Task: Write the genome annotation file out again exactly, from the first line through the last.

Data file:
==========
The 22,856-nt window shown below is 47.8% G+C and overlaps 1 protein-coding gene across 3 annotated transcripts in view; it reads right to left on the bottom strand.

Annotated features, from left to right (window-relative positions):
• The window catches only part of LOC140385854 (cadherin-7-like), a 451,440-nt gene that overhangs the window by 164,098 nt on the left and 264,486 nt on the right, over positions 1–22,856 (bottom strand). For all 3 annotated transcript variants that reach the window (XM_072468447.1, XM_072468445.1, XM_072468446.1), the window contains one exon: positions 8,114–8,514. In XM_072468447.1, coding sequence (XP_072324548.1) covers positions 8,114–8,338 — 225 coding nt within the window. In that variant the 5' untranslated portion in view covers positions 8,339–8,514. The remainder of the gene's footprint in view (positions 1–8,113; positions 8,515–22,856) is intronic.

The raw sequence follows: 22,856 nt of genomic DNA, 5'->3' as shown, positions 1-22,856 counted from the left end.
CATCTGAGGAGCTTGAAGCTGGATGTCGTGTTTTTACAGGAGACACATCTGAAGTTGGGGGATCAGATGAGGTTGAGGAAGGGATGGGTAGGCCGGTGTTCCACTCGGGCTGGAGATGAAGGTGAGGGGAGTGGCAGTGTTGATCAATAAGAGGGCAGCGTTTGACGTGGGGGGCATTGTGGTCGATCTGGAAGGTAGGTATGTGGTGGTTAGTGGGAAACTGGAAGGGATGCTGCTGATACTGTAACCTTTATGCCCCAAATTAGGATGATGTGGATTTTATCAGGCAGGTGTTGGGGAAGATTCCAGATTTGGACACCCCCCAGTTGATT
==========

The 22,856-nt window shown below is 47.8% G+C and overlaps 1 protein-coding gene across 3 annotated transcripts in view; it reads right to left on the bottom strand.

Annotated features, from left to right (window-relative positions):
• The window catches only part of LOC140385854 (cadherin-7-like), a 451,440-nt gene that overhangs the window by 164,098 nt on the left and 264,486 nt on the right, over positions 1–22,856 (bottom strand). For all 3 annotated transcript variants that reach the window (XM_072468447.1, XM_072468445.1, XM_072468446.1), the window contains one exon: positions 8,114–8,514. In XM_072468447.1, coding sequence (XP_072324548.1) covers positions 8,114–8,338 — 225 coding nt within the window. In that variant the 5' untranslated portion in view covers positions 8,339–8,514. The remainder of the gene's footprint in view (positions 1–8,113; positions 8,515–22,856) is intronic.

The raw sequence follows: 22,856 nt of genomic DNA, 5'->3' as shown, positions 1-22,856 counted from the left end.
CATCTGAGGAGCTTGAAGCTGGATGTCGTGTTTTTACAGGAGACACATCTGAAGTTGGGGGATCAGATGAGGTTGAGGAAGGGATGGGTAGGCCGGTGTTCCACTCGGGCTGGAGATGAAGGTGAGGGGAGTGGCAGTGTTGATCAATAAGAGGGCAGCGTTTGACGTGGGGGGCATTGTGGTCGATCTGGAAGGTAGGTATGTGGTGGTTAGTGGGAAACTGGAAGGGATGCTGCTGATACTGTAACCTTTATGCCCCAAATTAGGATGATGTGGATTTTATCAGGCAGGTGTTGGGGAAGATTCCAGATTTGGACACCCCCCAGTTGATT